Thursday, April 10, 2008
After School, Almost
It's 3:10. My last client is coming at 3:15 and I'm skulking in the storage closet reading the last few pages of a novel I've been nursing for weeks. My client and her mother and brother could come in at any time, and so could any of the myriad of teachers who actually use the storage closet as a storage closet and not as a make-shift office. So I've positioned myself behind the door where, if it's opened, I won't be seen. I read desperately, standing up, sucking the last words dry.
It's later, days or a week even, and B's father finds me in the library before dismissal. To our left, a distance-learning Spanish class is on its last legs; no me gustas mix with whispering, the thwack of spitballs. B's father has come to re-sign a permission slip to get help for his son, who suffered from seizures at two and three and now, at seven, can't speak. The form came back in B's backpack this morning, but B's dad had checked the wrong box and I had to call him. Now I remind B's dad to write his address and phone number next to his signature. He looks at me sideways, nudges the pen into my hands, and I realize he can't read or write.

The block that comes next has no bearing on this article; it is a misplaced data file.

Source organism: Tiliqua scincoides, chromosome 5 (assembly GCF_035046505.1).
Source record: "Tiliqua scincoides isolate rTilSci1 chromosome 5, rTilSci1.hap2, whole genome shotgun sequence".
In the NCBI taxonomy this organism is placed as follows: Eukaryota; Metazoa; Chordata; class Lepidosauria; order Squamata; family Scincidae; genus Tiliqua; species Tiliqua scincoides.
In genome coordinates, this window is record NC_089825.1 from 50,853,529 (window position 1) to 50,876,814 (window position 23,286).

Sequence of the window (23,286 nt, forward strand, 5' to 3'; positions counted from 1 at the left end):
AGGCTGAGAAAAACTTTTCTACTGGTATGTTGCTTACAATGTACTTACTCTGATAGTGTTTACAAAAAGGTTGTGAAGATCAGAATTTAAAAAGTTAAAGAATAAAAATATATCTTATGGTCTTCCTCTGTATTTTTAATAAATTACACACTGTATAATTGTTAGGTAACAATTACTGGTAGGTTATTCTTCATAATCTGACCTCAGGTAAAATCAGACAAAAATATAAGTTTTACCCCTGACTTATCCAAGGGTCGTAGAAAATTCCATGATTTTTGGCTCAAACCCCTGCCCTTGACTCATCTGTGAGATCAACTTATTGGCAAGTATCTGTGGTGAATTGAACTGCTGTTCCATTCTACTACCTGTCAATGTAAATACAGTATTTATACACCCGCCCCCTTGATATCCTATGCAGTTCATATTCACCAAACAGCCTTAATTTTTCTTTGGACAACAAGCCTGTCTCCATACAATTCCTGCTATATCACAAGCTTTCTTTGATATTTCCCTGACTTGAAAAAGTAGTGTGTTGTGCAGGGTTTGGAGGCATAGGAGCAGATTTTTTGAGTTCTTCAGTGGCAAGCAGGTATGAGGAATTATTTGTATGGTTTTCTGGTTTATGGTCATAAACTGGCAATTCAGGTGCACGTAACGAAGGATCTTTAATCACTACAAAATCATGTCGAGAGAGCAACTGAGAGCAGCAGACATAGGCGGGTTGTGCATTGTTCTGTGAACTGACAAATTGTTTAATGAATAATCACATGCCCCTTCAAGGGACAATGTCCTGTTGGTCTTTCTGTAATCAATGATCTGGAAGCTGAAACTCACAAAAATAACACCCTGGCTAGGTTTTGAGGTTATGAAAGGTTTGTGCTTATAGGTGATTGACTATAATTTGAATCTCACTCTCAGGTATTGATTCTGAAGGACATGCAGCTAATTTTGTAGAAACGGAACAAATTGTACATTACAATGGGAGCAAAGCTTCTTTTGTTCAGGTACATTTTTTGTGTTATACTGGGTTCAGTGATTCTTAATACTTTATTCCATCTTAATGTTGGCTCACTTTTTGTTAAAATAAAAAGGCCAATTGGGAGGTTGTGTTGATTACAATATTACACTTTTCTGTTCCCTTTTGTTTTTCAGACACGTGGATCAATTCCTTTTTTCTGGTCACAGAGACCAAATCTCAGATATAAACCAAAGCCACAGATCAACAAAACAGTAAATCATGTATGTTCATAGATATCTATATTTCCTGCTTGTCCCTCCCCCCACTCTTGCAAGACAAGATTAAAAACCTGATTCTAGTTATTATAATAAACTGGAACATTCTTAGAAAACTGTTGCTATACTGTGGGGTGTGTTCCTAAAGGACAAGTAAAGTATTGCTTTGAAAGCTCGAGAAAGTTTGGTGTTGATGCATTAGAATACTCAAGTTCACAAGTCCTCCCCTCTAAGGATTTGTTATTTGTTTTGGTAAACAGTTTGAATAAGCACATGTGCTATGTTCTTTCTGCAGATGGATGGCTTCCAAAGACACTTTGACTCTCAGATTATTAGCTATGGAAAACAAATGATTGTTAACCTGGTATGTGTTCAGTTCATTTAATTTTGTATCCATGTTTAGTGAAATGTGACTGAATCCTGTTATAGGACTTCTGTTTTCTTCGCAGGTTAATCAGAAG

Why I'm not a professional musician: 300 words or less.